At this point, it is assumed that the variation Δft of the resonance frequency is 150 Hz considering that the resonance frequency is varied within a range of 0-150 Hz as the bio subject p is locally attached on the cantilever. By measuring the resonance frequency, it is possible to determine mass of the bio subject p attached on the probe 54. The range of the resonance frequency is determined to suggest a determining reference if there is a specific bio subject that is a part of a lab on a chip (LOC) to which the inventive apparatus is applied. The probe 54 is biochemically-treated so that the bio-subject can be attached only on the probe 54. Therefore, the mass of the bio subject attached on the probe can be identified according to the variation of the resonance frequency.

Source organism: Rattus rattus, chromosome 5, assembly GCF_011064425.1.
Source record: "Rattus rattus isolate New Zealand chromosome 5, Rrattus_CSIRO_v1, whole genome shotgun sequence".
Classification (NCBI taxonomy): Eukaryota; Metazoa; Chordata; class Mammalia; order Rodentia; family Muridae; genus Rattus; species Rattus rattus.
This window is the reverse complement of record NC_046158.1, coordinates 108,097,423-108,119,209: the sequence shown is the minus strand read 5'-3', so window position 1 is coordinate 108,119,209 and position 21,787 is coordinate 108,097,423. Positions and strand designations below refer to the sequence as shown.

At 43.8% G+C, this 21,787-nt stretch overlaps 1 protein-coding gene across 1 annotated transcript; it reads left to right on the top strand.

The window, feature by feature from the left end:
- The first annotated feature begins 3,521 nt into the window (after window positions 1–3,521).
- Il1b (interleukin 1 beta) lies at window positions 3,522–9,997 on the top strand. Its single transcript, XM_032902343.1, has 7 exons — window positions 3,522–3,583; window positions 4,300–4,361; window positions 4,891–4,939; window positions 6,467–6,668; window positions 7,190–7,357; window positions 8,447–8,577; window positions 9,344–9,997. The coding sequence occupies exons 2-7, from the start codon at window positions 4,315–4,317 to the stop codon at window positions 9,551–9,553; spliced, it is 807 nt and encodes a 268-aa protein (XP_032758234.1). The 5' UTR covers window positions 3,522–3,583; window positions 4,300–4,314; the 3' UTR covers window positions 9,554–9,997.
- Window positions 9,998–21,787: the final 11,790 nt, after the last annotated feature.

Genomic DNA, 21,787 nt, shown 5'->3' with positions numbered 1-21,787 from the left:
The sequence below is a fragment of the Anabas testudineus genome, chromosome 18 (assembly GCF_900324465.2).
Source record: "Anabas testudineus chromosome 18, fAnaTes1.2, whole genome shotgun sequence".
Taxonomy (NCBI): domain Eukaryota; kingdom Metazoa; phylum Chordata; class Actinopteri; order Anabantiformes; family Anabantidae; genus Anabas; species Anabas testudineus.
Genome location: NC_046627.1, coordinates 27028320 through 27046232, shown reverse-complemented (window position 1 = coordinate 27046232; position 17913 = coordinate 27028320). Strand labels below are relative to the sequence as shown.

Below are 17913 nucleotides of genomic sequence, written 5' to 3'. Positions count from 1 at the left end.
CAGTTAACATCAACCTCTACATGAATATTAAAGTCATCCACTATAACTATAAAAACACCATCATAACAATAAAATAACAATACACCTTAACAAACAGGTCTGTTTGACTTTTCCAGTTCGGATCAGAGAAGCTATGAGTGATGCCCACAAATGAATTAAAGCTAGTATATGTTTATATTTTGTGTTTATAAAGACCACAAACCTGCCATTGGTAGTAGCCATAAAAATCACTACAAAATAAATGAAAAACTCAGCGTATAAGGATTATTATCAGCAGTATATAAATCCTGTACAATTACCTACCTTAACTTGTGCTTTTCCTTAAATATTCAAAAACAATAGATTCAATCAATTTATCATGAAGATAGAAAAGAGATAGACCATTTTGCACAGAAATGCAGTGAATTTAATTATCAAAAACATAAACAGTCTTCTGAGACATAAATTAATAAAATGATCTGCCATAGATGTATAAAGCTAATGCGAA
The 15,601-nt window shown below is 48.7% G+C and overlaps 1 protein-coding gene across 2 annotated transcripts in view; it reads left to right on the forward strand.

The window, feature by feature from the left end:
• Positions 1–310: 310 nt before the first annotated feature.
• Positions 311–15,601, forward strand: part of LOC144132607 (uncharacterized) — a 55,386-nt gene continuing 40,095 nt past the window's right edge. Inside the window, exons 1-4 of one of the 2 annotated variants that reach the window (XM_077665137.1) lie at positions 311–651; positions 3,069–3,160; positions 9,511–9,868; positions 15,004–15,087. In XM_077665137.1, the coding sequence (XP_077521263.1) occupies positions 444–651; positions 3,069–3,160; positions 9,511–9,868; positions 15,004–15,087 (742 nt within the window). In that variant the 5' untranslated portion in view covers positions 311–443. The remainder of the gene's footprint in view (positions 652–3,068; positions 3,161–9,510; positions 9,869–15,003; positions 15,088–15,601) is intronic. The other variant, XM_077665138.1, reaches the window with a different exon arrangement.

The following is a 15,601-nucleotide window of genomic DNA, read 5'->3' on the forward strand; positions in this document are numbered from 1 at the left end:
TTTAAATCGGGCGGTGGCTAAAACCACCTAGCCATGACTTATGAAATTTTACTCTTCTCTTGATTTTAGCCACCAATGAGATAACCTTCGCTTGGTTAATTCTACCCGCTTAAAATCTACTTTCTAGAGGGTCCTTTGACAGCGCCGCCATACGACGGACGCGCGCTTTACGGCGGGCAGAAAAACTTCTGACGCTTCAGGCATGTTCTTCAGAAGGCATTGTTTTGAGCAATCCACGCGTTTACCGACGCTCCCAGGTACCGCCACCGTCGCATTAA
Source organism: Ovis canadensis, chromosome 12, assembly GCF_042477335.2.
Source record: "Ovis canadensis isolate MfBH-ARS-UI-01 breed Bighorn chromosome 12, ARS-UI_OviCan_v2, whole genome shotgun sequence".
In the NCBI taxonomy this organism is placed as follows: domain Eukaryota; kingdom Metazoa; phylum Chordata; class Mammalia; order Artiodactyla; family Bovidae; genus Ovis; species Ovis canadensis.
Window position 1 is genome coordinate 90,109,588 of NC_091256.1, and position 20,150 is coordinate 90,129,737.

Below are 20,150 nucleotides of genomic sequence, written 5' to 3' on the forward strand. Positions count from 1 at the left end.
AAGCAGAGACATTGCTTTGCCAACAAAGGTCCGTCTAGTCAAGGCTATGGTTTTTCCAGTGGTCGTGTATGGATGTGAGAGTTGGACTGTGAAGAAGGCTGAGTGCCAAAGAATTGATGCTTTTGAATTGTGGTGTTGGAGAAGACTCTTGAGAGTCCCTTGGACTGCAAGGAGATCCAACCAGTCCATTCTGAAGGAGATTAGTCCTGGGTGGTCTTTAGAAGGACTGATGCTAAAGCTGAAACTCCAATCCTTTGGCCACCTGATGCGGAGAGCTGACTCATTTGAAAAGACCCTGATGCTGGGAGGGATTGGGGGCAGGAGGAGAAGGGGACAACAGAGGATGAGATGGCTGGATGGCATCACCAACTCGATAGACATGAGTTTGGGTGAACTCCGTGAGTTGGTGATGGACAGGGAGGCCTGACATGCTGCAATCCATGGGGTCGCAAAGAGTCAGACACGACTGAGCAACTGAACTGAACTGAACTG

For example, when the variation of the resonance frequency is 50 Hz, it can be regarded that the bio subject is attached on a ⅓ of the probe area. In addition, when the variation of the resonance frequency is 75 Hz, it can be regarded that the bio subject is attached on half of the probe area. The variation of 0-150 Hz of the resonance frequency is enough high when it is considered that the variation of the first resonance frequency according to the increase of the mass of the DNA or protein is very small.